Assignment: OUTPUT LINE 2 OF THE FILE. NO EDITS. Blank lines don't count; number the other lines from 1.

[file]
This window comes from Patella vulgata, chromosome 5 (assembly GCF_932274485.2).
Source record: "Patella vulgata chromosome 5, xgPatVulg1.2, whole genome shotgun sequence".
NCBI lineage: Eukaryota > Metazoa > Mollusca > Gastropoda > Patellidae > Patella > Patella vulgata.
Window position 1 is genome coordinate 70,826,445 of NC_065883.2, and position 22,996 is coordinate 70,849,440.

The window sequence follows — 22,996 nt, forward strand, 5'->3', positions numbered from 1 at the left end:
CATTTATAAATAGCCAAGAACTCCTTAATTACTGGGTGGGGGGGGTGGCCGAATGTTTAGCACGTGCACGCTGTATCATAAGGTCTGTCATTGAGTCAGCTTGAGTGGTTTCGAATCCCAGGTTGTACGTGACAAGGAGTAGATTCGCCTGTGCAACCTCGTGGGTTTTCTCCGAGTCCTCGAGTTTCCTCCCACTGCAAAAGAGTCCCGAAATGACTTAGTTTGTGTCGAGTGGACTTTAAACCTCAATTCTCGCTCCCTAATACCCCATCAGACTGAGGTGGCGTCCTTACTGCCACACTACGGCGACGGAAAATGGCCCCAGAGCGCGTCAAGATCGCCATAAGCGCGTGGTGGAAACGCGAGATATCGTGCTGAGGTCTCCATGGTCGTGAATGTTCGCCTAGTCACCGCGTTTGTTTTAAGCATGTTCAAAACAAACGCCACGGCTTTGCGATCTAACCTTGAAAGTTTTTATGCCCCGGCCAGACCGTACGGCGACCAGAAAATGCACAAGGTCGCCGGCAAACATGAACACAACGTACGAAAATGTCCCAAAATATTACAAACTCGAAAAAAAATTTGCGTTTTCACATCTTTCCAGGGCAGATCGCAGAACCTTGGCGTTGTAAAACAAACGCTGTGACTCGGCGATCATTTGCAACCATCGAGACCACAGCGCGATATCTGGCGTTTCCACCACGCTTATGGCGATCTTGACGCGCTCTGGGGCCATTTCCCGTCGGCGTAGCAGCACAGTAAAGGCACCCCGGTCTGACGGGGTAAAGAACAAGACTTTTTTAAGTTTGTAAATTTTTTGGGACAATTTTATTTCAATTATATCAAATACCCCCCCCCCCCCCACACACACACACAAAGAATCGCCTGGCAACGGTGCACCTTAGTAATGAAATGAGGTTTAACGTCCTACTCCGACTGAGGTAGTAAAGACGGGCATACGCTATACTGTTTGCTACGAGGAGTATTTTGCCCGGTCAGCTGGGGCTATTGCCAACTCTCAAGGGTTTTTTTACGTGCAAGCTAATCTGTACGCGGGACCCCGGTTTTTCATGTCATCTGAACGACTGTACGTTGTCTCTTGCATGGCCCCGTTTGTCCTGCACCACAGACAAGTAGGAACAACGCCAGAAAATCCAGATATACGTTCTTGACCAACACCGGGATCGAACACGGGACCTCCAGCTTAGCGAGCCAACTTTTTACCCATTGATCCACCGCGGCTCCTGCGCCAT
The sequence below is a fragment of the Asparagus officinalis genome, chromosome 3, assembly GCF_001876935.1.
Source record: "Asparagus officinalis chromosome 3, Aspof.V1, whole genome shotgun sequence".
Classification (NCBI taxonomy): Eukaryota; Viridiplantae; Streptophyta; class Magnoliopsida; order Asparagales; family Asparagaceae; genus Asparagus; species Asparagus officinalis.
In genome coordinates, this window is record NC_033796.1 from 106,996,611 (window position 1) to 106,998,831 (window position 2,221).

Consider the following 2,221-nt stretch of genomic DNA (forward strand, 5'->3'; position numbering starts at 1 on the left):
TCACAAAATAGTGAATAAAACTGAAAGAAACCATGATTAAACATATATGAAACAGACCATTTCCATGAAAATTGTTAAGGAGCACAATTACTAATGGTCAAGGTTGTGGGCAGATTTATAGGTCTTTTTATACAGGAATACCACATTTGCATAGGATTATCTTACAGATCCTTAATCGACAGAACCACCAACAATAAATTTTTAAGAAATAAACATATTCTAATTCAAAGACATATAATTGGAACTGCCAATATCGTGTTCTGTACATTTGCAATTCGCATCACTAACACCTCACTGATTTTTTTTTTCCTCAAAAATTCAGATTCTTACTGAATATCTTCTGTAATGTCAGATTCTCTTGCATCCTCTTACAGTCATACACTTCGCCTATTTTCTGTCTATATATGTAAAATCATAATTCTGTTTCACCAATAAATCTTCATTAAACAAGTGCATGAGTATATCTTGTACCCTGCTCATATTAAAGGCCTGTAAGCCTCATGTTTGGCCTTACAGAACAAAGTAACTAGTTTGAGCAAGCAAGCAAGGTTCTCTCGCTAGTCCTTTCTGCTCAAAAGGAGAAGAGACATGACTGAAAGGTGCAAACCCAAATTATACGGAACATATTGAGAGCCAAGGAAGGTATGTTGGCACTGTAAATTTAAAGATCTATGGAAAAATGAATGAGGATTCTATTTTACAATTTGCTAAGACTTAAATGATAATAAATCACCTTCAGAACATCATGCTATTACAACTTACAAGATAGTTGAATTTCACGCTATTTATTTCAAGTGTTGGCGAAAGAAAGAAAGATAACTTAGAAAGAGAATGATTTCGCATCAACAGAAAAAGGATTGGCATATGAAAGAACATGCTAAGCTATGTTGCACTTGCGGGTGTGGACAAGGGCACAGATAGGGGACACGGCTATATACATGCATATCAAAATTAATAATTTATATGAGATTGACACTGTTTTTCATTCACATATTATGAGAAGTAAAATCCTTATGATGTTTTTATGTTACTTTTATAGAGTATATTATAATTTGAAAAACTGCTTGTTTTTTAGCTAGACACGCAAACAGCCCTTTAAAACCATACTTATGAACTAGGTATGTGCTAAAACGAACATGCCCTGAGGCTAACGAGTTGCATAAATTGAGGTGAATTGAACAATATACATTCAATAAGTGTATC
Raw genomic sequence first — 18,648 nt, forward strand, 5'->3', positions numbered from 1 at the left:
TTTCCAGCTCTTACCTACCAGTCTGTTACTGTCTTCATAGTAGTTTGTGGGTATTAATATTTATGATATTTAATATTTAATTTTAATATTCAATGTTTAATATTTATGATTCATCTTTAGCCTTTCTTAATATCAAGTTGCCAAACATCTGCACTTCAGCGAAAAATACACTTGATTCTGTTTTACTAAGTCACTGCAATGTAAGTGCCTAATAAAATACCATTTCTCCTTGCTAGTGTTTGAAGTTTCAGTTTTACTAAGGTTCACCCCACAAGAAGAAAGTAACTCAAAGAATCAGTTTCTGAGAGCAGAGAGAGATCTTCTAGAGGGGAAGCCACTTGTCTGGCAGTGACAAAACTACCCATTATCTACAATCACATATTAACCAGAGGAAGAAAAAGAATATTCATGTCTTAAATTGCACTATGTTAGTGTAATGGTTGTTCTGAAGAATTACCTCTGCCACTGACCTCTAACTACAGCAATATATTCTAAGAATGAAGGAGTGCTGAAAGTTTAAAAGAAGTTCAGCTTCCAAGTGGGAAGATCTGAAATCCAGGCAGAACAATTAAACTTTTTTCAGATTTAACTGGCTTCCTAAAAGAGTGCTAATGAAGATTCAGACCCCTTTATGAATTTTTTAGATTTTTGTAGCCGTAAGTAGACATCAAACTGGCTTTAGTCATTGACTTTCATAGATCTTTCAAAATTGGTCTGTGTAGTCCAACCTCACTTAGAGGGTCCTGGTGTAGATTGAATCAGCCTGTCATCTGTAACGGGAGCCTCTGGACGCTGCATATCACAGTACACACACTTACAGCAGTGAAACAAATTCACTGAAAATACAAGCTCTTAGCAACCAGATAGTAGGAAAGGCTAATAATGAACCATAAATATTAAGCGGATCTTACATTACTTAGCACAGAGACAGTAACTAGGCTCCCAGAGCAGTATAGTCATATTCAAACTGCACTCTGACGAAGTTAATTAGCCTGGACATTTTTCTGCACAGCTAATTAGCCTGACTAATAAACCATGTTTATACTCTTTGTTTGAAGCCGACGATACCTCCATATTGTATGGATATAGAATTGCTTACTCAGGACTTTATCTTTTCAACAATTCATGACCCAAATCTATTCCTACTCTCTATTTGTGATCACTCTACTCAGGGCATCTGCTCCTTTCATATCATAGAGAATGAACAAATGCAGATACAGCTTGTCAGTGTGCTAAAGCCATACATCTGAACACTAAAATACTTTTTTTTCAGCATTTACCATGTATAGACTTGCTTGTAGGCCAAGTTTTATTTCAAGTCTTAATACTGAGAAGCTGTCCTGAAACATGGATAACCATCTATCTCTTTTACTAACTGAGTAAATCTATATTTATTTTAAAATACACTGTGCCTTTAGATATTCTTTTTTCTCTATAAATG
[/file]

Source record: "Patella vulgata chromosome 5, xgPatVulg1.2, whole genome shotgun sequence".